When we last left Paul, he was in Athens. He was in the middle of what’s known as his second missionary journey – that’s in the book of the maps there at the end of some your Bibles. He’s been moving up from Antioch in Syria, the place where the first Christian community outside of Israel was visited by the apostles, northwest up into modern-day Turkey and into Greece. Athens is not too far from the port city of Corinth, which you may remember from the letters Paul wrote to the church there, where Paul meets Priscilla and Aquila. This is the missionary couple who had fled to Greece from Italy as refugees when the Roman emperor Claudius was persecuting the Jews in Rome. In Corinth, Paul, Priscilla, and Aquila all make tents. All three preach the gospel. And all three sail from Corinth east across the Aegean Sea to Ephesus. Paul leaves Priscilla and Aquila to return to the place where this missionary journey started – Antioch in Syria – and the passage today marks the beginning of Paul’s third and final missionary journey before he is imprisoned and sent to Rome to die.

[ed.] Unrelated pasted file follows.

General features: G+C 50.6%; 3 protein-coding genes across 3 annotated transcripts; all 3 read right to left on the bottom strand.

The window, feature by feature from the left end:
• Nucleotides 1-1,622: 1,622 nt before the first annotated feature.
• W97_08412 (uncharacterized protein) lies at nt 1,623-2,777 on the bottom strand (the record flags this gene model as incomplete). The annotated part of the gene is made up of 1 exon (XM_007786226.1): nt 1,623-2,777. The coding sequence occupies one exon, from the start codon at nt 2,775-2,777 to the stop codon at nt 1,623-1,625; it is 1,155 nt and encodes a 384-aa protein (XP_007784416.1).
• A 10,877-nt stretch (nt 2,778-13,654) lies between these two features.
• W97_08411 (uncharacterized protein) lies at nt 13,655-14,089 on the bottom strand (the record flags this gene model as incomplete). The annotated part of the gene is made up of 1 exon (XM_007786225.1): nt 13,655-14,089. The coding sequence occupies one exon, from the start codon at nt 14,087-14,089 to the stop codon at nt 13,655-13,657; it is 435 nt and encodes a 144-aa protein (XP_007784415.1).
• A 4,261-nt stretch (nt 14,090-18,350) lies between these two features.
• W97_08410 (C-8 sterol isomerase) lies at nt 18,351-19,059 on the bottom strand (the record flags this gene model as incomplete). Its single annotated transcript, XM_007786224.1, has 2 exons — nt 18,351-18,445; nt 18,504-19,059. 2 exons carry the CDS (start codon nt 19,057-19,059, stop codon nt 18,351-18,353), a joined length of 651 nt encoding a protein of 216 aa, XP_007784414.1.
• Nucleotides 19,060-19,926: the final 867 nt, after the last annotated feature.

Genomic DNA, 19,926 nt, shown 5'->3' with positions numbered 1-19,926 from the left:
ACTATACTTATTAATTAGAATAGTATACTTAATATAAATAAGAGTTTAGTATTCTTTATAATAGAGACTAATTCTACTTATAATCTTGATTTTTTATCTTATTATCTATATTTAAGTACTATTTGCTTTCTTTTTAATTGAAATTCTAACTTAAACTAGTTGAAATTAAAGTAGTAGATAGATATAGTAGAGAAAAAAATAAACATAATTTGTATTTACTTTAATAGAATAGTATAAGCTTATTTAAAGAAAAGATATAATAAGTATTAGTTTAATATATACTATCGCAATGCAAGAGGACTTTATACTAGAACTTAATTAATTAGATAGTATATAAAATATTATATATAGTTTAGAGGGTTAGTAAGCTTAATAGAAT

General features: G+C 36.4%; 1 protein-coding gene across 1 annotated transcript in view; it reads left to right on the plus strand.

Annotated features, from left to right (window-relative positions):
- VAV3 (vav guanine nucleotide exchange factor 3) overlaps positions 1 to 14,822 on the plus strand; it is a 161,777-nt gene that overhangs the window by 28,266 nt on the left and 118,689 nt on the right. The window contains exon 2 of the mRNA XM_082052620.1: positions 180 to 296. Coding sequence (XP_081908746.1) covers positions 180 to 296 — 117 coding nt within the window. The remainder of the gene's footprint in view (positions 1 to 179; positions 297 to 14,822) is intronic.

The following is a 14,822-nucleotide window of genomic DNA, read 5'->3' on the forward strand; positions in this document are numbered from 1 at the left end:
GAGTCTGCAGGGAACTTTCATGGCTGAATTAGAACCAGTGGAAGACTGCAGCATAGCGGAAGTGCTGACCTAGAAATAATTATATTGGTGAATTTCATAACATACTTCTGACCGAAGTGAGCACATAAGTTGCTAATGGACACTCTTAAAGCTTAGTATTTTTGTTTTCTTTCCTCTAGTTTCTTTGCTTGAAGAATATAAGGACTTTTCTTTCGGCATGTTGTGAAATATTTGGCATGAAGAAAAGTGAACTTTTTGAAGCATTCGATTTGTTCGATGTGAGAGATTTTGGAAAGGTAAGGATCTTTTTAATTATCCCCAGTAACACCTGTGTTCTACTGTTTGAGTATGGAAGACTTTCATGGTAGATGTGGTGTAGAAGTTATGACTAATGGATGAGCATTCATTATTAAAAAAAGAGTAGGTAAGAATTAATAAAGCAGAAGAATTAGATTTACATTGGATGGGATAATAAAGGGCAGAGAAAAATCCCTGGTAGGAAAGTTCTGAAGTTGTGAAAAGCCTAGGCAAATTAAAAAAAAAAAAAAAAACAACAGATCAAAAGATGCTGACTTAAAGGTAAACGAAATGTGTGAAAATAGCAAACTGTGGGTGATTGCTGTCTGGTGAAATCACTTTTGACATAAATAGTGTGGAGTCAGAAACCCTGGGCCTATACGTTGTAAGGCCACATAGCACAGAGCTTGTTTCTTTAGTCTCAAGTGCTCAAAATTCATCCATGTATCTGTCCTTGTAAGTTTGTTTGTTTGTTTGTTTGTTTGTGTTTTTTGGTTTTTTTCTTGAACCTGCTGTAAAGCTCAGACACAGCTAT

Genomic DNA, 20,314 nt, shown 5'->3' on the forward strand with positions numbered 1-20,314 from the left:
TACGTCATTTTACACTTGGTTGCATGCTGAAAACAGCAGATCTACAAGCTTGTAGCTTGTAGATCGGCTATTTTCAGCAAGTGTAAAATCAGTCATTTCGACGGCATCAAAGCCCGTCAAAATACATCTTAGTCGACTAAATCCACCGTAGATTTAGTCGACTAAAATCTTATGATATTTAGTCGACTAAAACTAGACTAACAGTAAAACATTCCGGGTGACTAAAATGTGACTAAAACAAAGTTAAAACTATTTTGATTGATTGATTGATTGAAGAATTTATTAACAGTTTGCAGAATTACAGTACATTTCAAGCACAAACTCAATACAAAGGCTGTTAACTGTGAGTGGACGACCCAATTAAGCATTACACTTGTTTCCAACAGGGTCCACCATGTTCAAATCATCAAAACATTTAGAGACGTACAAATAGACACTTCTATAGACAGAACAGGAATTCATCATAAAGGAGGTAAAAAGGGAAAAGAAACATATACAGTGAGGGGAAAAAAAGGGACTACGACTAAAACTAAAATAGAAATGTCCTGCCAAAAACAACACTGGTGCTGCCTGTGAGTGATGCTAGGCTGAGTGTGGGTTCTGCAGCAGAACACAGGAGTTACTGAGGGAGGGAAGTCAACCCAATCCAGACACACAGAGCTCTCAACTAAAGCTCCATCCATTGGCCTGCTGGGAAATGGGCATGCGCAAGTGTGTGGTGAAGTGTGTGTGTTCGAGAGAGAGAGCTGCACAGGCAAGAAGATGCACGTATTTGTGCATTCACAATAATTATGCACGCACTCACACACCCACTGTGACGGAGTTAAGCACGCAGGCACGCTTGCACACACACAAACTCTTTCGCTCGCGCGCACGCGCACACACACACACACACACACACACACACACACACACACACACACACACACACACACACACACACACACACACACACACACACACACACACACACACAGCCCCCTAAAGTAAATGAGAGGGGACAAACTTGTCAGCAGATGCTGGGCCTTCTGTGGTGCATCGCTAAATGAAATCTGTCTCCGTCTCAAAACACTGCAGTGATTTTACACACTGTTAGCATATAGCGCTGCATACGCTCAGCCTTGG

Derek and I have been leading you through this story, this history of the book of Acts by describing it as one Act of the Holy Spirit revealing the person of Jesus Christ to the whole world through many movements of the apostles and disciples, advancing the Kingdom of God to the ends of the earth. Derek and I have counted 85 such movements through the highly scientific process of counting ESV section headings. If you’ve been counting along with us, and I know you haven’t because even I had to look this up on the worship plan we made, these are movements 59 and 60. The geography is important – it marks real places where real people lived who were saved into a real community of Christians by the very real Holy Spirit in the name of the very real, resurrected Jesus Christ. The movements are important, because it involved real disciples proclaiming the real good news in real time periods of real history. The movements involved real work, real danger, real sacrifice. But the numbers of the movements or the geography aren’t what I would ask you if I were to quiz you on this book. I would want you to remember the number one – One Actor, the living God. One Lord, Jesus Christ. One Act, the spread of the gospel to the world.